Celebration is a time for relating – a time to look around you and enjoy the fact that you are not alone in this journey of life.  It’s a time where your identity is not found in your work, your failure or your success, but in your belonging.  You are accepted for being you, celebrated as a gift from God.  This leads to a time of reconnecting hearts around the table of God our Father (Ephesians 3:14-17).

A time for recognition.
A time for recognition.

Celebration is a time for recognition where we look at the people around us with gratitude and humble regard for their contributions and efforts.  A time we “give honor to whom it is due” (Romans 12:7).  It is a time where we reaffirm the value and relationships of those among which the Lord has placed us.

A time for reverence.
A time for reverence.

Celebration is a time for reverence – a time to look up and render yourself in worship to God as the source of all goodness and necessary grace.  It’s also a time of yielding yourself in serving the God who created you for his pleasure.  A time where you resign yourself to the purpose, position and path that God has assigned for you; “this is your reasonable service to God” (Romans 12:1-2).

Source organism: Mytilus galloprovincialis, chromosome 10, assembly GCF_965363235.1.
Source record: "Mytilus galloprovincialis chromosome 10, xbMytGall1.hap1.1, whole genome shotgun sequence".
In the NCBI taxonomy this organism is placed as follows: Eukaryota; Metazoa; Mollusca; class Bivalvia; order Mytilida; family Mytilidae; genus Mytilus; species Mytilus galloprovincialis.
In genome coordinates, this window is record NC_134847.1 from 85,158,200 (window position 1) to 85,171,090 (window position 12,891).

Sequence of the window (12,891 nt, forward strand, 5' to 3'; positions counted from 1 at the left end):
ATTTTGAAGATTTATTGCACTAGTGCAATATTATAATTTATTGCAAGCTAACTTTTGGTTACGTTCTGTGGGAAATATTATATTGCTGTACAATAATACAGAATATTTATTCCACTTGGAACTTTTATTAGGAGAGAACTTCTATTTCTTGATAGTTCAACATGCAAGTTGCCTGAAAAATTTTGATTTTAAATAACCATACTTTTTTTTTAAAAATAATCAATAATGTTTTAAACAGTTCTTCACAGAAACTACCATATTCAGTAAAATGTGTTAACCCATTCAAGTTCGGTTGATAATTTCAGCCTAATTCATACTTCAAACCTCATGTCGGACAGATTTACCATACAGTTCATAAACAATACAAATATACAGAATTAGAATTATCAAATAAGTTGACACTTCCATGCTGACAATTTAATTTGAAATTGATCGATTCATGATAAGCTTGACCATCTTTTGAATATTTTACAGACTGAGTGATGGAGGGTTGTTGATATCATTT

Invite family, friends and neighbors to celebrate with you!
Invite family, friends and neighbors to celebrate with you!

So do as our Biblical example encourage us – regardless of our circumstances or emotions – lets’s celebrate!  Invite your family, friends and neighbors, saying “Rejoice with me!”  (Luke 15:6,9)  Gather, feast with music and food and dancing and the exchanging of gifts as we celebrate and display the goodness and faithfulness of God our Savior. So let us rejoice and be glad – this is  the season of celebration! (Refer Psalm 118:24; Revelations 19:7; 1 Chronicles 16:1-3; Esther 9:16-19; Nehemiah 8:9-12).